Bioactivity of Flavonoids on Insulin-Secreting Cells

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Abstract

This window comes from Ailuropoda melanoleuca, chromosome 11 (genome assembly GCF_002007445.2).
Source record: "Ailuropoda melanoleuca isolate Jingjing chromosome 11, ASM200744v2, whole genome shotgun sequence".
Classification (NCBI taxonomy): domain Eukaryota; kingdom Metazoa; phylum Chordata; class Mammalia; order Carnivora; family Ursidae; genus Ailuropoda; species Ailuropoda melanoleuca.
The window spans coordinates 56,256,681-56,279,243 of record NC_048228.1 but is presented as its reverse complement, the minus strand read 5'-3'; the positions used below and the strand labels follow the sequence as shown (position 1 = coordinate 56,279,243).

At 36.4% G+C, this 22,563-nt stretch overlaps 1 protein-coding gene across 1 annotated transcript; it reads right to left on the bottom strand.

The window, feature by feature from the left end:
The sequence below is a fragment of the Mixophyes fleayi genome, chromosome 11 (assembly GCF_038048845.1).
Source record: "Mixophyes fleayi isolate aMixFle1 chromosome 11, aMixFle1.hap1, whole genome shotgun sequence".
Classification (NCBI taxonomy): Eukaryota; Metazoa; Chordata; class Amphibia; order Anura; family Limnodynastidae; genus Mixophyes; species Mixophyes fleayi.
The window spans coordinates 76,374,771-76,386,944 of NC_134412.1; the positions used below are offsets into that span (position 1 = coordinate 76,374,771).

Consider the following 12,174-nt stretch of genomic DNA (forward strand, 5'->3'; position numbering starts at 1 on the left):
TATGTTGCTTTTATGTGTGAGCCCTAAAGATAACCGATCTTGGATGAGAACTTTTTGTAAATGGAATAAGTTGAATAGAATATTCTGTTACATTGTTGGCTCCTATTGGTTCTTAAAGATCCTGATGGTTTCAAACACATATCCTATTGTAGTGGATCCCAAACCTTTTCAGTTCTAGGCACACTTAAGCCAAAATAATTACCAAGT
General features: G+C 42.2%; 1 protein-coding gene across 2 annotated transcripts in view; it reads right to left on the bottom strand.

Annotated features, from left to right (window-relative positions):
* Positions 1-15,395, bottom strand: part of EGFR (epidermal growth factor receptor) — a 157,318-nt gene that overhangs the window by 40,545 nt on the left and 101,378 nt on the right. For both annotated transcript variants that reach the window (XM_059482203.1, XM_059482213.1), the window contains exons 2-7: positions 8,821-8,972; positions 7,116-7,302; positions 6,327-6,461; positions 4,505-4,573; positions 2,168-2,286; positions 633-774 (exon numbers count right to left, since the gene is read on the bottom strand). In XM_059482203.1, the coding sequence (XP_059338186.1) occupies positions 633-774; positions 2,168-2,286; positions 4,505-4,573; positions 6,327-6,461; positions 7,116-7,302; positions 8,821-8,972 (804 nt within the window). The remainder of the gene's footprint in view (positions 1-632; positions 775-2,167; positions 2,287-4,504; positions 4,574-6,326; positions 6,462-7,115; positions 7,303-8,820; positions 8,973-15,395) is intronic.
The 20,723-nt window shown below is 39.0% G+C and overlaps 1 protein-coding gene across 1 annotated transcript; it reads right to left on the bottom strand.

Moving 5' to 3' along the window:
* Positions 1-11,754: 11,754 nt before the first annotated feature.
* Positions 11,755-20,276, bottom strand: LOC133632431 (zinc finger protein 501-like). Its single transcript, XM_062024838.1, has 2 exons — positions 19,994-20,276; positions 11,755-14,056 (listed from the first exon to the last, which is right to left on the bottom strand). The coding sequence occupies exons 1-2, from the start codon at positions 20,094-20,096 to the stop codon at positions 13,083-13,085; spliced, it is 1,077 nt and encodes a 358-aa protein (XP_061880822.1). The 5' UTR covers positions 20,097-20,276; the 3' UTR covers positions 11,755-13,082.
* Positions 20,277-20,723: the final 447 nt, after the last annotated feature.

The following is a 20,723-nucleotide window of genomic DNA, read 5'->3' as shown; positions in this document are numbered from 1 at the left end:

ABSTRACT:  Flavonoids are usually found in fruits and other plant organs and therefore widely consumed. They are antioxidants, anti-inflammatory, anticarcinogenic, and protective against coronary disease and metabolic disorders. These beneficial effects make them good candidates for the development of new functional foods with potential protective/preventive properties against several diseases. We must consider that this fact could lead to a higher intake of some of these flavonoids. Most of the studies concerning their beneficial effects showed peripheral activity of these molecules, but there is no clear information about their central effects on a key organ on metabolic control: the endocrine pancreas. The pancreas has an endocrine function of major importance to regulate nutrient metabolism, such as control of glucose homeostasis via insulin and glucagon secretion. Its importance in whole body nutrient equilibrium is highlighted by the fact that several pathologies, such as type 1 and/or 2 diabetes, are related at some point to a pancreatic cell deregulation. In this review, we compile the most relevant results concerning the effects of flavonoids on several aspects of pancreatic functionality. Studies using animals with drug-induced diabetes support the hypothesis that flavonoids can ameliorate this pathogenesis. The great diversity of flavonoid structures makes it difficult to establish common effects in the pancreas. Published data suggest that there might be direct effects of flavonoids on insulin secretion, as well as on prevention of beta-cell apoptosis, and they could even act via modulation of proliferation. The mechanisms of action involve mainly their antioxidant properties, but other pathways might also take place.

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